April 18, 2021 1: p.m. to 3 p.m.
As a part of Reopen House Day, Johnson House garden and grounds will be open and limited tours will be available by appointment only. To RSVP, email us at firstname.lastname@example.org
From 2: p.m. to 3 p.m. meet re-enactor Wendy Burton as she portrays Lucy Douglass. Lucy and her husband, John Douglass (“Dugles”) were African American abolitionists who lived in a “log-cabin” in Germantown. The Douglasses made shoes, probably with leather from the Johnson’s tannery. They were able to work on the farms or even as paid servants of Johnsons and others – and also“work the neighborhood”. If John and Lucy openly talked about William Lloyd Garrison, the Liberator paper, and anti-slavery, then there must have been a climate to do so.
For more information call 215-438-1768 or email: email@example.com
Tuesday, February 16, 6:30 PM
Join Johnson House Historic Site for a virtual author event for Black History Month, where you will hear authors, Allener Baker-Rogers and Fasaha Traylor will discuss their book They Carried Us, featuring inspiring stories of black women in Philadelphia beginning in 1694 to 2020. Historical research and original interviews of contemporary women squarely place Philadelphia’s black women on center stage. These are the inspiring stories of Black women in one of the country’s most important cities. They let no obstacle deter them from changing the game.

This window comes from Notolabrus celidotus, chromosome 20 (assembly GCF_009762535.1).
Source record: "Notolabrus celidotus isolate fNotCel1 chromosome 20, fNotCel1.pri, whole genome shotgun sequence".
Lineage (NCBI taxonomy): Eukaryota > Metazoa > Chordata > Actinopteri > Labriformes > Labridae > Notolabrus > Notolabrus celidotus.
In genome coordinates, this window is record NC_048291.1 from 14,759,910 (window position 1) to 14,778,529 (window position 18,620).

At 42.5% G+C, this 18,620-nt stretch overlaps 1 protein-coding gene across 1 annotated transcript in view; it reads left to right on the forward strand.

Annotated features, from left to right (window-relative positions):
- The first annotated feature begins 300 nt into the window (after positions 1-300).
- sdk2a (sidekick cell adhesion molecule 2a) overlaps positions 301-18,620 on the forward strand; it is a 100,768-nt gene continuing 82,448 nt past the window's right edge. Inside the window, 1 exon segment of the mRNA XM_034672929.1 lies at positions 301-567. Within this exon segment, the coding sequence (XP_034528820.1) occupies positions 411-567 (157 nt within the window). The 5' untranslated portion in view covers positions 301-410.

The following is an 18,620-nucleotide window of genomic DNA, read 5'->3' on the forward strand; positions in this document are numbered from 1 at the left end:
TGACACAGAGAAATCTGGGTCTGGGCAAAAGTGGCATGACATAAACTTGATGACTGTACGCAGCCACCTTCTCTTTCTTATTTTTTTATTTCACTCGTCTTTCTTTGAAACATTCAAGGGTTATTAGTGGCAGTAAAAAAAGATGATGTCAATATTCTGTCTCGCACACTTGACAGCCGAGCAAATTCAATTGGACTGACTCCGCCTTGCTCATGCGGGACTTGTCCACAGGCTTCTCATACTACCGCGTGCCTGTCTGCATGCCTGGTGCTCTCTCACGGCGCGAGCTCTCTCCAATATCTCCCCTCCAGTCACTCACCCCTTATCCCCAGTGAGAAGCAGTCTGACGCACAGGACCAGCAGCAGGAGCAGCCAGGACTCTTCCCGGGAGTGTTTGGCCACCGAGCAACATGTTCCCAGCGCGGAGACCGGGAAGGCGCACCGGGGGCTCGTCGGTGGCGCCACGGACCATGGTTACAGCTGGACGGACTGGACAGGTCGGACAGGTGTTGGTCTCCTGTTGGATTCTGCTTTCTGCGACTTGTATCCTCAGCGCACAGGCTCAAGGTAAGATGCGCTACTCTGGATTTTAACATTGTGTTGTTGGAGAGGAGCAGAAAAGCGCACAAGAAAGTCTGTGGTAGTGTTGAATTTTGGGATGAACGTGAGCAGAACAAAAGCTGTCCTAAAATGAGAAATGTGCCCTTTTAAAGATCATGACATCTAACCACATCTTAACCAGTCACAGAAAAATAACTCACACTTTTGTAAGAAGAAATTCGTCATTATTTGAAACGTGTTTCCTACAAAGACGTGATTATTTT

Baker-Rogers and Fasaha Traylor research documents that many worked together directly. Others drew inspiration from those who came before. Their power came not just from what they did as individuals, but from how their efforts snowballed into a Philadelphia community of women which spanned geographies, sectors and time. The authors’ experiences as activists, researchers and educators – and their own experiences of frequently being the “only black women in the room” – fill the book not just with facts, but with genuine empathy.
While we may know of the heroic tales of Harriet Tubman’s efforts to escape enslavement, then return 13 times to the south to rescue enslaved Africans, her connection to food for survival and the role it played in the Underground Railroad has been overlooked. Food played a vital role in both Harriet Tubman’s life and in helping enslaved Africans journey through the Underground Railroad. Those escaping enslavement would have foraged, fished, hunted and snuck food from stores or kitchens along the UGRR route.
Chef Gail Hinson will take us on a journey of what it was like to travel the UGRR, concentrating on the foodways along the route. She will be speaking to us from Johnson House, a “station” on the UGRR, located in the Germantown section of Philadelphia and vital to the abolitionist anti-slavery movement during the 1800s. Tubman was rumored to have met at the Johnson House where she may have guided them to Quaker Lucretia Mott’s nearby home in Cheltenham.